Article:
A typical night in the lives of the Growlers is not typical at all. All of the members of the Costa Mesa, Calif., band seem to have a conspicuous streak in them, some primal urge that makes them want to do ill-advised things (which may or may not be law-abiding) whenever they can and this all flows into a music that is heavily informed by the hallucinations that they've made into their own twisted realities. They'll shoot bottle rockets directly at you, just to get a charge. They find time to never not be consuming alcohol or drugs and on this particular night a proud member displays a huge chunk of broken off front tooth mid-song, as if it were a Purple Heart that had just been ceremoniously awarded. We have it on good authority that this particular band ran into problems with the local authorities on almost every night of a recent tour and somehow received slaps on the wrists with every altercation. It seems as if the law of averages would have caught up to them after too long, but this must owe much to their sometimes antagonistic and other times charming charm.
Growlers songs are chock-full of miscreants and n'er do wells, those who have fallen to their knees, with sunken eyes (chipped off teeth), sweat running down their faces and backs and decided that this was the day that they were going to become god-fearing men and start praying. There are legions of characters in these songs looking for a break, looking for a revival or a clean slate. Lead singer Brooks Nielsen sings as much on the second song on the band's fucking brilliant debut record, "Are You In Or Out?" "A man with no god started to pray for a chance to win back his name." He's just one character of many who's gotten in too deep with no recognition of up or down, dark or light. It seems as if the characters that Nielsen writes are eternally screwed, likely by their own machinations, delivering on endless amounts of poor decisions, but making for themselves biographies that are streaked with wild excursions into the kind of Sunset Strip/Whisky A Go Go feeling that Jim Morrison was living and creating back in the late 60s, when rock and rollers were allowed and encouraged to be eccentric and frightening. Go ahead and pick any of the episodes of folklore or actuality in Morrison's history and it's likely that Nielsen would have loved for that to have been him at the time. He would trade places in a heartbeat, even knowing about the way it all ended.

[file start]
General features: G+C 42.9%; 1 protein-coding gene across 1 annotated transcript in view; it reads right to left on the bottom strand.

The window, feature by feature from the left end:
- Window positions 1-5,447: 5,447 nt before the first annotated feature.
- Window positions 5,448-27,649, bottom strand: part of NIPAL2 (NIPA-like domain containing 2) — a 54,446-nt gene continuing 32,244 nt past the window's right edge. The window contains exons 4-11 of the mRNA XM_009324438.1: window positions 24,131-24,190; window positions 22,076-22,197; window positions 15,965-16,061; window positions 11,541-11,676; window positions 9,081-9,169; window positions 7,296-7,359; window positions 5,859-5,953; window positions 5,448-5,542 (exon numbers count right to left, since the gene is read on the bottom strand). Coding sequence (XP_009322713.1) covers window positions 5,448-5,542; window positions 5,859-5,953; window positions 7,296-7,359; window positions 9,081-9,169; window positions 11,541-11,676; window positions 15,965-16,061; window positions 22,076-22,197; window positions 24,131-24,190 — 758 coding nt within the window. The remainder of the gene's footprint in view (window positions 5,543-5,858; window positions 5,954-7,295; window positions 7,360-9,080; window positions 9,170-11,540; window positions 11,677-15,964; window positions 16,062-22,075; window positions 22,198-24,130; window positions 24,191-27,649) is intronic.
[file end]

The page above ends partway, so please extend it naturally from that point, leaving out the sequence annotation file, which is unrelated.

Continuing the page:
Growlers are not at all deceptive as a rock and roll band, instead they lock into a slithering and wavy, old exploration of psychedelic trips, days gone horribly wrong and a depressing desert full of hissing devils and fat and scared rattlesnakes with itchy trigger fingers. And they do this and do this and keep on doing this, hypnotizing you right into this groove that feels as if all of us were conspirators on these negligent exploits and the circuses that they created. We feel as if we're stumbling wine drunk, hollowed out, haven't eaten a meal to soak up any of the poisonous alcoholic swill in days and yet we're nowhere near ready to decide that the night's reached any kind of a stopping point that we'd be happy with. Every time you hear a Growlers song you not only feel as if you've been transported into the wee hours of the night when nothing good happens, but that you're not convinced that - on this particular night - it's all that absurdly late. You're going for it and you're going for it with gusto and a cackle in your laugh. Fuck it, you're young and your dreams aren't wasted yet.
*Essay originally published April, 2010